Updating intelisense

An unusual quirk of the new Razor view engine in MVC 5 with Visual Studio 2013 seems to be that if you set the solution output path to anything other than the default project’s bin folder you’ll lose syntax highlighting and Intellisense support in the application views.

After some research and exploring on my own I’ve found an approach that restores Intellisense and still allows for sending compiled output to a folder other than the project bin.

A Visual Fox Pro Community effort to create open source add-ons for Visual Fox Pro 9.0.

The code, classes, and libraries made available here are the result of a community-based effort to support and extend Visual Fox Pro.

As Dot Spatial doesn’t currently support the compact framework (and there is quite a bit of uncertainty about its future) we have included a refactored but still working version in the folder Dot Spatial\Dot Spatial. The most frequently used classes in this project are Angle, Latitude, Longitude, and Position.

These classes represent coordinates on Earth's surface and provide functions for calculating distance and bearing to other points on Earth.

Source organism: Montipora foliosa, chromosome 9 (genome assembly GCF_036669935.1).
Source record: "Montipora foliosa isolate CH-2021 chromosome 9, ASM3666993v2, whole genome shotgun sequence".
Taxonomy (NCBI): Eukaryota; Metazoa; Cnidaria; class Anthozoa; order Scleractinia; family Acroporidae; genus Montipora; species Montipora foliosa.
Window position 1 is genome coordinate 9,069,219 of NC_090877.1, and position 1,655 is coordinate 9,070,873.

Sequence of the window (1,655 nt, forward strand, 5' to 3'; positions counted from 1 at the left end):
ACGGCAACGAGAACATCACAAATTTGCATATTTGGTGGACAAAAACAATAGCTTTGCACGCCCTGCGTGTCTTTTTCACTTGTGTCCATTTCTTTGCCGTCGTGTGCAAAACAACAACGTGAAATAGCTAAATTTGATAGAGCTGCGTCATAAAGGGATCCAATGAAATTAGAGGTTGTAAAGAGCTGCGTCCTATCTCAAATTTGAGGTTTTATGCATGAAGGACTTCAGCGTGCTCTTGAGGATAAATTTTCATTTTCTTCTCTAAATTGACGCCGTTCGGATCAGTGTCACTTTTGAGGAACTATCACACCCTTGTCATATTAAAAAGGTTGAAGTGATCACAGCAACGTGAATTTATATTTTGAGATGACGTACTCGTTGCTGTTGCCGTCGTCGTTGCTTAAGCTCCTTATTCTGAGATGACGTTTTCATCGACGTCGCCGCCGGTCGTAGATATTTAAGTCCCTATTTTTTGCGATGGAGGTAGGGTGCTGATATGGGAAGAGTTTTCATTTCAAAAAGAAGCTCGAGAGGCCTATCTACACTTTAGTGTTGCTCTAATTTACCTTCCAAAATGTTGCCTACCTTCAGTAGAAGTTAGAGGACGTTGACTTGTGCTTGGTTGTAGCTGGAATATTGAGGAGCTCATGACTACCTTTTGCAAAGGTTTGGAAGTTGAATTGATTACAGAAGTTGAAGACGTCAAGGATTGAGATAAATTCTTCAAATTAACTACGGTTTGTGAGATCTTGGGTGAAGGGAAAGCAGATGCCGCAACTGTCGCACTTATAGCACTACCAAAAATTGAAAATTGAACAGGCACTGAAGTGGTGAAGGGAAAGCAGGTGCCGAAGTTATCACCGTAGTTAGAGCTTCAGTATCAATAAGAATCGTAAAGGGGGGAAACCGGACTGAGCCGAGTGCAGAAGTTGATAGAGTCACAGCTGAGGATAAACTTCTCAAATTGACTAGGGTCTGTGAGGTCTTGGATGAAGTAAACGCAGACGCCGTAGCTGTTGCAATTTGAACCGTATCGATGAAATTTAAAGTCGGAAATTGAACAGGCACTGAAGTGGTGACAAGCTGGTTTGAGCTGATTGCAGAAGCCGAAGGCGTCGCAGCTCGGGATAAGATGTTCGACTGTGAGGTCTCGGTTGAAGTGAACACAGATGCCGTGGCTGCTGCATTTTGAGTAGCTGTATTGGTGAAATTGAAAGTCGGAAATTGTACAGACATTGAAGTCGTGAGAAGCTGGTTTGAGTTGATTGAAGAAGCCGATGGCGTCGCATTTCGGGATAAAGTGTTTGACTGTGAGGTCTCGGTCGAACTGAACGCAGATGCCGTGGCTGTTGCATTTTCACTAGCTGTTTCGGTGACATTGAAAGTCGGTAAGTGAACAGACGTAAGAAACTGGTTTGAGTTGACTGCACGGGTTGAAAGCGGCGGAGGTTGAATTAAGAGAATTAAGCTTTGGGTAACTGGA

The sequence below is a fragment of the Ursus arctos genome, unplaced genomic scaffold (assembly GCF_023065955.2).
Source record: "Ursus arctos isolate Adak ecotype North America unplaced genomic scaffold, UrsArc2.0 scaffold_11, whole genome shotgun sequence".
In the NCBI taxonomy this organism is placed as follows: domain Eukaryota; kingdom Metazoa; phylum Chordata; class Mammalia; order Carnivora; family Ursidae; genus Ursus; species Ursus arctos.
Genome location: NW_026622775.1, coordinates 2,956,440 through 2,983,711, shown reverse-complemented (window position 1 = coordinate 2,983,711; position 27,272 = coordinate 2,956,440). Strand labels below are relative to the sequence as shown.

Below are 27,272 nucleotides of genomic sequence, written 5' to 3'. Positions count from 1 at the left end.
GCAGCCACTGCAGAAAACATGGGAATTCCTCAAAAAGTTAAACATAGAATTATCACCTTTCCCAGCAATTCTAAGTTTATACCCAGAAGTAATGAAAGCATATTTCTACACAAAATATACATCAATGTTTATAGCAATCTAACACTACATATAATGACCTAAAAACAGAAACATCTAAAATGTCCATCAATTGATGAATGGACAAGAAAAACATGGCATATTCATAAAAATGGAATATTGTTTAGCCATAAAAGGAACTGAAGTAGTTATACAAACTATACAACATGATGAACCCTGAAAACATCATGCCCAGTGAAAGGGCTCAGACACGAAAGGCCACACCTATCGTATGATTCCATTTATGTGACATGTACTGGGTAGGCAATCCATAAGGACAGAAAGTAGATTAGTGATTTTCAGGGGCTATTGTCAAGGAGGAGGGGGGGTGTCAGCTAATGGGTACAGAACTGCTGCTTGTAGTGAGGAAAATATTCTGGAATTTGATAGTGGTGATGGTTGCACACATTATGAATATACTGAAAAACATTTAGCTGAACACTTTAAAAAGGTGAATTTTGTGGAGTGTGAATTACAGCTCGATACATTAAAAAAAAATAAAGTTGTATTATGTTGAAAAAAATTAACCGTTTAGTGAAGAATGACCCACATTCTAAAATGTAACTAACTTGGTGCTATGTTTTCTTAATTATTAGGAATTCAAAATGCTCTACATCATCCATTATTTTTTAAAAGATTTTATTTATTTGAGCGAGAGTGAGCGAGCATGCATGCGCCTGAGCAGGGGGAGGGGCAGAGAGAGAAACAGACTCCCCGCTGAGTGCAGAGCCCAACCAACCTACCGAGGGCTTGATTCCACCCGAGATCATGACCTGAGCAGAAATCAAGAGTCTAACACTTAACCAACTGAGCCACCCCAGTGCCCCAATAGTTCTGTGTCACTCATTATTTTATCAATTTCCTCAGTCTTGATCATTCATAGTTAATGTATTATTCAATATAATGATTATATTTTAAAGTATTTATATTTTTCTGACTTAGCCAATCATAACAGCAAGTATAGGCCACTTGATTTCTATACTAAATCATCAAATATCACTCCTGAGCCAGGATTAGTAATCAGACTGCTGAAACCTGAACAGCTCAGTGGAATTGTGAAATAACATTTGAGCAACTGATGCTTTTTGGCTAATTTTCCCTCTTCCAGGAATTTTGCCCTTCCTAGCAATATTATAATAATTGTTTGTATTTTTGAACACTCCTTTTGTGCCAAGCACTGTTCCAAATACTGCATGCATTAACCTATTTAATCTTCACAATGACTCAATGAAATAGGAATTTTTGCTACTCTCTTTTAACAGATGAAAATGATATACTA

Then the application is changed to direct the compiled output to an external staging folder to demonstrate how changing the Output Path of the project file breaks Intellisense. Once we’ve got a bog standard MVC 5 application we’ll take a look at how it’s set up and then explore how it goes wrong.

Finally, an implementation is demonstrated that restores Intellisense whilst still allowing files to be staged in an external folder by setting the Output Path to the project bin folder and using custom build targets to copy the compiled output to the staging folder. We’ll create a new, blank solution and then add a new ASP. At this point we’ve created the solution, added the ASP.

Net are now part of the larger Dot Spatial project.

In addition to this, it provides generic debugging functionality (with the integrated Managed Debugger) as well as the ability to prepare C# scripts for the deployment packages (script engine or self-contained executable).

Note: the default compiler engine of the plugin is Roslyn. NET syntax but there is some usability information for these syntaxes that you may need to be aware of. NET support details Softpedia guarantees that CS-Script for Notepad Notepad is 100% Free, which means it does not contain any form of malware, including but not limited to: spyware, viruses, trojans and backdoors.

This article starts with creating a basic MVC 5 ASP.

NET web application to demonstrate the default implementation expected by the underlying system.